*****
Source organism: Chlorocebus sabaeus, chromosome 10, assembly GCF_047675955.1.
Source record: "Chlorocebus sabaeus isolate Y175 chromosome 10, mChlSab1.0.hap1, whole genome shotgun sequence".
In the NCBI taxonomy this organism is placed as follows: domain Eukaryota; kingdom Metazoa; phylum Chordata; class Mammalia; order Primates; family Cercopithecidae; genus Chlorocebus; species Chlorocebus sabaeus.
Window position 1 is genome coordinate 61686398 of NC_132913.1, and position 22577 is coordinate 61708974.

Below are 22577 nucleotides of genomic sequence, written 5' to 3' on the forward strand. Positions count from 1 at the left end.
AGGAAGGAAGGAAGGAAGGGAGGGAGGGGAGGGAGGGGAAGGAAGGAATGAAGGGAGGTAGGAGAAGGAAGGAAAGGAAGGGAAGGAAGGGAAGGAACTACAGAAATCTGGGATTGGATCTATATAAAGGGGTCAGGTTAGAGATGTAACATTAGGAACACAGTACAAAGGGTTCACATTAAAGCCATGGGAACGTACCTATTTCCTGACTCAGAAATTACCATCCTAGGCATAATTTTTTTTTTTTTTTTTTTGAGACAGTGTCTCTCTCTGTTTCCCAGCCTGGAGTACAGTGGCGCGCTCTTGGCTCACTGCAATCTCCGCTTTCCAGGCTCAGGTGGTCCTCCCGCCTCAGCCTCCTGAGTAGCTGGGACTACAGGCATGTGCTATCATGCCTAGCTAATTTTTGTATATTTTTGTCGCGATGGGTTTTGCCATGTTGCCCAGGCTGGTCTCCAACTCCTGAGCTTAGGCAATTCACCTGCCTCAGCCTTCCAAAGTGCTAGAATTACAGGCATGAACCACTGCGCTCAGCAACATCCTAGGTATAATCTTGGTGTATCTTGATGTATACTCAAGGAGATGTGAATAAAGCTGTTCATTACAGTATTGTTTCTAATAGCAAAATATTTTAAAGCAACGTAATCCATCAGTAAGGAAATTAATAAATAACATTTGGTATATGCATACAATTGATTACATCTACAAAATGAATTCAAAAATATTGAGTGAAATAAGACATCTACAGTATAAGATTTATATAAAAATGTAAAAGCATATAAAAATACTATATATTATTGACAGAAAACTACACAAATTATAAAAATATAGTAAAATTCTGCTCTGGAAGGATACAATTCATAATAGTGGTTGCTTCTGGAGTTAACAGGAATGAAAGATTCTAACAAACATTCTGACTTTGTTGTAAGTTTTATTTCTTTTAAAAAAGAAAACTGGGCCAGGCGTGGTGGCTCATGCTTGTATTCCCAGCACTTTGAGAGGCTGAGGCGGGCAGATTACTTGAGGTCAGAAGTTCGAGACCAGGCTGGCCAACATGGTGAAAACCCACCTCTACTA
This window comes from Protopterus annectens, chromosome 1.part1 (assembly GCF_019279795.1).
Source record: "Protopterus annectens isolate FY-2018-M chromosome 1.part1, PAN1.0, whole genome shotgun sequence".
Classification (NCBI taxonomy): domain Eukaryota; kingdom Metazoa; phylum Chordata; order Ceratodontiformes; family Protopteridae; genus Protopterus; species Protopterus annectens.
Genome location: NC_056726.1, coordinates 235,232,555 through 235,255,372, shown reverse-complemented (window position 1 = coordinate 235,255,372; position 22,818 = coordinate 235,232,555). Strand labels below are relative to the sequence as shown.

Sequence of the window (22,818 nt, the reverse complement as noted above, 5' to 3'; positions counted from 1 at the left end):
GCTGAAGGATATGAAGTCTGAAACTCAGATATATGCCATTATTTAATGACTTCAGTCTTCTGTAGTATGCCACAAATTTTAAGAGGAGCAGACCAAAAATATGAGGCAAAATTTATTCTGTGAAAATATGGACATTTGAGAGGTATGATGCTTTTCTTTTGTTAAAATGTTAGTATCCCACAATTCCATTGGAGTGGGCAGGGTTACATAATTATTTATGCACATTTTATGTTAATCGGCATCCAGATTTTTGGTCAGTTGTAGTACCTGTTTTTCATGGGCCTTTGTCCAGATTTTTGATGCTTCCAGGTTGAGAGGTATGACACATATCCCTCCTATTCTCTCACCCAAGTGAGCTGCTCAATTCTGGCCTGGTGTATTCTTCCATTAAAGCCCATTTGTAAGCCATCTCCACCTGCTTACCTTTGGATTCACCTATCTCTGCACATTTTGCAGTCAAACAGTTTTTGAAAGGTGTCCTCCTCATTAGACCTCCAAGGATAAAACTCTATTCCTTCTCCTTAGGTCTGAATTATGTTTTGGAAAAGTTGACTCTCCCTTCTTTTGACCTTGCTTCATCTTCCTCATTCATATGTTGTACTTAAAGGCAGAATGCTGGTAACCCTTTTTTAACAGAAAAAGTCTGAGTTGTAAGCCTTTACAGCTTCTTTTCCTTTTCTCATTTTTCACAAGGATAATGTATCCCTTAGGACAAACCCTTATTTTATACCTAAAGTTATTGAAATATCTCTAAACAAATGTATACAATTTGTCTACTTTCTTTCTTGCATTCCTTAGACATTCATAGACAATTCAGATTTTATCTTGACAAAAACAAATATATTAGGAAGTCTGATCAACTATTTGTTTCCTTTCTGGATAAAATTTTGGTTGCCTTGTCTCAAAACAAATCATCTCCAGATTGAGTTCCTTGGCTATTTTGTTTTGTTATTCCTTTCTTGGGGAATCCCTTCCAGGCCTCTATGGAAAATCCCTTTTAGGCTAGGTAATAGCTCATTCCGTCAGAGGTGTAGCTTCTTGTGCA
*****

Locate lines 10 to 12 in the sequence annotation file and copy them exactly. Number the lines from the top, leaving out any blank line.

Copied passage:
Genome location: NC_056726.1, coordinates 235,232,555 through 235,255,372, shown reverse-complemented (window position 1 = coordinate 235,255,372; position 22,818 = coordinate 235,232,555). Strand labels below are relative to the sequence as shown.

Sequence of the window (22,818 nt, the reverse complement as noted above, 5' to 3'; positions counted from 1 at the left end):
GCTGAAGGATATGAAGTCTGAAACTCAGATATATGCCATTATTTAATGACTTCAGTCTTCTGTAGTATGCCACAAATTTTAAGAGGAGCAGACCAAAAATATGAGGCAAAATTTATTCTGTGAAAATATGGACATTTGAGAGGTATGATGCTTTTCTTTTGTTAAAATGTTAGTATCCCACAATTCCATTGGAGTGGGCAGGGTTACATAATTATTTATGCACATTTTATGTTAATCGGCATCCAGATTTTTGGTCAGTTGTAGTACCTGTTTTTCATGGGCCTTTGTCCAGATTTTTGATGCTTCCAGGTTGAGAGGTATGACACATATCCCTCCTATTCTCTCACCCAAGTGAGCTGCTCAATTCTGGCCTGGTGTATTCTTCCATTAAAGCCCATTTGTAAGCCATCTCCACCTGCTTACCTTTGGATTCACCTATCTCTGCACATTTTGCAGTCAAACAGTTTTTGAAAGGTGTCCTCCTCATTAGACCTCCAAGGATAAAACTCTATTCCTTCTCCTTAGGTCTGAATTATGTTTTGGAAAAGTTGACTCTCCCTTCTTTTGACCTTGCTTCATCTTCCTCATTCATATGTTGTACTTAAAGGCAGAATGCTGGTAACCCTTTTTTAACAGAAAAAGTCTGAGTTGTAAGCCTTTACAGCTTCTTTTCCTTTTCTCATTTTTCACAAGGATAATGTATCCCTTAGGACAAACCCTTATTTTATACCTAAAGTTATTGAAATATCTCTAAACAAATGTATACAATTTGTCTACTTTCTTTCTTGCATTCCTTAGACATTCATAGACAATTCAGATTTTATCTTGACAAAAACAAATATATTAGGAAGTCTGATCAACTATTTGTTTCCTTTCTGGATAAAATTTTGGTTGCCTTGTCTCAAAACAAATCATCTCCAGATTGAGTTCCTTGGCTATTTTGTTTTGTTATTCCTTTCTTGGGGAATCCCTTCCAGGCCTCTATGGAAAATCCCTTTTAGGCTAGGTAATAGCTCATTCCGTCAGAGGTGTAGCTTCTTGTGCA